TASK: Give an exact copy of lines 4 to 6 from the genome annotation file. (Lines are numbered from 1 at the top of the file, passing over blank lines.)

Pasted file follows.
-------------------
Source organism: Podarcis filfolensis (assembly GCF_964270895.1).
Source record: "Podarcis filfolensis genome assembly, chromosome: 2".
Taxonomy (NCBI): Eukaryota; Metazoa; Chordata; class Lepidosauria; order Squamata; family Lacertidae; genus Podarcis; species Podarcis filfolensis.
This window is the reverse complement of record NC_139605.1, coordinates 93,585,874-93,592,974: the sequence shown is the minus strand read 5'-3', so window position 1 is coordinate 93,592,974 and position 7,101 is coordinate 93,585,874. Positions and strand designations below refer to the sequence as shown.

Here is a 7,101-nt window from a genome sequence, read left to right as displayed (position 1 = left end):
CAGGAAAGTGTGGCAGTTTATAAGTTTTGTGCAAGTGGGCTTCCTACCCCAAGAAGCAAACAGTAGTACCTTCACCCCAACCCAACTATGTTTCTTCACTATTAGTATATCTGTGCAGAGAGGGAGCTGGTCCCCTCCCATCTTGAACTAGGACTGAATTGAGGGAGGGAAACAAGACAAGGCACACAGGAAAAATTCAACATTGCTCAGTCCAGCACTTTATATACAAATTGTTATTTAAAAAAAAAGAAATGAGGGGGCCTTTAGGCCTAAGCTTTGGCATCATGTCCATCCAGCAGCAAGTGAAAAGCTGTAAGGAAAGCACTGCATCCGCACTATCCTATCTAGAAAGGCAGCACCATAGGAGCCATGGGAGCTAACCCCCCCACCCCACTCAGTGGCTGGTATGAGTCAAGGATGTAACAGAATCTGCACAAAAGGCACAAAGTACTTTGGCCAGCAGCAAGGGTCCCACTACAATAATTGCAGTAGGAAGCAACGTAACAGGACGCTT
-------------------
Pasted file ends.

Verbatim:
This window is the reverse complement of record NC_139605.1, coordinates 93,585,874-93,592,974: the sequence shown is the minus strand read 5'-3', so window position 1 is coordinate 93,592,974 and position 7,101 is coordinate 93,585,874. Positions and strand designations below refer to the sequence as shown.

Here is a 7,101-nt window from a genome sequence, read left to right as displayed (position 1 = left end):
CAGGAAAGTGTGGCAGTTTATAAGTTTTGTGCAAGTGGGCTTCCTACCCCAAGAAGCAAACAGTAGTACCTTCACCCCAACCCAACTATGTTTCTTCACTATTAGTATATCTGTGCAGAGAGGGAGCTGGTCCCCTCCCATCTTGAACTAGGACTGAATTGAGGGAGGGAAACAAGACAAGGCACACAGGAAAAATTCAACATTGCTCAGTCCAGCACTTTATATACAAATTGTTATTTAAAAAAAAAGAAATGAGGGGGCCTTTAGGCCTAAGCTTTGGCATCATGTCCATCCAGCAGCAAGTGAAAAGCTGTAAGGAAAGCACTGCATCCGCACTATCCTATCTAGAAAGGCAGCACCATAGGAGCCATGGGAGCTAACCCCCCCACCCCACTCAGTGGCTGGTATGAGTCAAGGATGTAACAGAATCTGCACAAAAGGCACAAAGTACTTTGGCCAGCAGCAAGGGTCCCACTACAATAATTGCAGTAGGAAGCAACGTAACAGGACGCTT